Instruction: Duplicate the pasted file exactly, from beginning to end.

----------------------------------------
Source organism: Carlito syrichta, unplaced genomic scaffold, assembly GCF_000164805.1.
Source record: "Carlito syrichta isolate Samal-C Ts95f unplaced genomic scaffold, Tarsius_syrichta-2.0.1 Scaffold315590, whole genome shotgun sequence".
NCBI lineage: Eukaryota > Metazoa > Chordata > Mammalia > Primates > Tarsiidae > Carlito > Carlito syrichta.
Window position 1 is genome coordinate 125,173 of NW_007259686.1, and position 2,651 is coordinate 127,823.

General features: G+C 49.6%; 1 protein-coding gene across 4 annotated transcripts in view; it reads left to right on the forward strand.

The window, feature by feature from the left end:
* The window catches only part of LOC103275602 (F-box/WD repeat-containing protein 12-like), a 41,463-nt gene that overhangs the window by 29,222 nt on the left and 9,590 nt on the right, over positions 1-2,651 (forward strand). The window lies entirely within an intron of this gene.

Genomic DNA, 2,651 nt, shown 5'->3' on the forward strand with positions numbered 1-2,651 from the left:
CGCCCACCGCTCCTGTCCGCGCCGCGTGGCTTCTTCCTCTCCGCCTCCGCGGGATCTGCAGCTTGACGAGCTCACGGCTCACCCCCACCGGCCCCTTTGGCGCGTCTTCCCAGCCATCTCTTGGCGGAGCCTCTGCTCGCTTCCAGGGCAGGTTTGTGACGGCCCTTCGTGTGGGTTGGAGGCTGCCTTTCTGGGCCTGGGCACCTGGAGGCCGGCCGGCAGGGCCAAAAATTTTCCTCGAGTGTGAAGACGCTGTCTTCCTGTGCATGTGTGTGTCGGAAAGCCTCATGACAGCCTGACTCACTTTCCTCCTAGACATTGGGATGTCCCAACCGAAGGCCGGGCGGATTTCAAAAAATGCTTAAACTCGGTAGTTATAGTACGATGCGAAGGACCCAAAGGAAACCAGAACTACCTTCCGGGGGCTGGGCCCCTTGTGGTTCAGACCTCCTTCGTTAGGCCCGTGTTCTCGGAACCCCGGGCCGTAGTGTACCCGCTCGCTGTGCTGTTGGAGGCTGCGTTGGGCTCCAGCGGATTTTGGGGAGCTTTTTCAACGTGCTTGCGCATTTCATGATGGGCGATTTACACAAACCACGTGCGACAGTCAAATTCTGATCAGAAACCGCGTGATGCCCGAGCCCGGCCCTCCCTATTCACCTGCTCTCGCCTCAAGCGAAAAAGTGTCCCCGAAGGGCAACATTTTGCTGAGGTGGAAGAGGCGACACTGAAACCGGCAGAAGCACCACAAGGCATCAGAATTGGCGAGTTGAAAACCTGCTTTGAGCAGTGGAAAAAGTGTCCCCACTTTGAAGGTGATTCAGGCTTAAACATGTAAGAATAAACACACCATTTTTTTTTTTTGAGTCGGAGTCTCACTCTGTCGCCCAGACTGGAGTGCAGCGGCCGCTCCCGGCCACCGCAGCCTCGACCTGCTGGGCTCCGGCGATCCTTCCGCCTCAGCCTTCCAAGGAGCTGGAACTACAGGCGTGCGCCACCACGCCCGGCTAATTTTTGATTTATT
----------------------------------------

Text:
Source organism: Carlito syrichta, unplaced genomic scaffold, assembly GCF_000164805.1.
Source record: "Carlito syrichta isolate Samal-C Ts95f unplaced genomic scaffold, Tarsius_syrichta-2.0.1 Scaffold315590, whole genome shotgun sequence".
NCBI lineage: Eukaryota > Metazoa > Chordata > Mammalia > Primates > Tarsiidae > Carlito > Carlito syrichta.
Window position 1 is genome coordinate 125,173 of NW_007259686.1, and position 2,651 is coordinate 127,823.

General features: G+C 49.6%; 1 protein-coding gene across 4 annotated transcripts in view; it reads left to right on the forward strand.

The window, feature by feature from the left end:
* The window catches only part of LOC103275602 (F-box/WD repeat-containing protein 12-like), a 41,463-nt gene that overhangs the window by 29,222 nt on the left and 9,590 nt on the right, over positions 1-2,651 (forward strand). The window lies entirely within an intron of this gene.

Genomic DNA, 2,651 nt, shown 5'->3' on the forward strand with positions numbered 1-2,651 from the left:
CGCCCACCGCTCCTGTCCGCGCCGCGTGGCTTCTTCCTCTCCGCCTCCGCGGGATCTGCAGCTTGACGAGCTCACGGCTCACCCCCACCGGCCCCTTTGGCGCGTCTTCCCAGCCATCTCTTGGCGGAGCCTCTGCTCGCTTCCAGGGCAGGTTTGTGACGGCCCTTCGTGTGGGTTGGAGGCTGCCTTTCTGGGCCTGGGCACCTGGAGGCCGGCCGGCAGGGCCAAAAATTTTCCTCGAGTGTGAAGACGCTGTCTTCCTGTGCATGTGTGTGTCGGAAAGCCTCATGACAGCCTGACTCACTTTCCTCCTAGACATTGGGATGTCCCAACCGAAGGCCGGGCGGATTTCAAAAAATGCTTAAACTCGGTAGTTATAGTACGATGCGAAGGACCCAAAGGAAACCAGAACTACCTTCCGGGGGCTGGGCCCCTTGTGGTTCAGACCTCCTTCGTTAGGCCCGTGTTCTCGGAACCCCGGGCCGTAGTGTACCCGCTCGCTGTGCTGTTGGAGGCTGCGTTGGGCTCCAGCGGATTTTGGGGAGCTTTTTCAACGTGCTTGCGCATTTCATGATGGGCGATTTACACAAACCACGTGCGACAGTCAAATTCTGATCAGAAACCGCGTGATGCCCGAGCCCGGCCCTCCCTATTCACCTGCTCTCGCCTCAAGCGAAAAAGTGTCCCCGAAGGGCAACATTTTGCTGAGGTGGAAGAGGCGACACTGAAACCGGCAGAAGCACCACAAGGCATCAGAATTGGCGAGTTGAAAACCTGCTTTGAGCAGTGGAAAAAGTGTCCCCACTTTGAAGGTGATTCAGGCTTAAACATGTAAGAATAAACACACCATTTTTTTTTTTTGAGTCGGAGTCTCACTCTGTCGCCCAGACTGGAGTGCAGCGGCCGCTCCCGGCCACCGCAGCCTCGACCTGCTGGGCTCCGGCGATCCTTCCGCCTCAGCCTTCCAAGGAGCTGGAACTACAGGCGTGCGCCACCACGCCCGGCTAATTTTTGATTTATT